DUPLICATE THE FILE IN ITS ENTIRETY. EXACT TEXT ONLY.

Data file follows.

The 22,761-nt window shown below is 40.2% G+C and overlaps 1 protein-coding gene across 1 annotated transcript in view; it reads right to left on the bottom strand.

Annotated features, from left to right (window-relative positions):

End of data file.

The 22,761-nt window shown below is 40.2% G+C and overlaps 1 protein-coding gene across 1 annotated transcript in view; it reads right to left on the bottom strand.

Annotated features, from left to right (window-relative positions):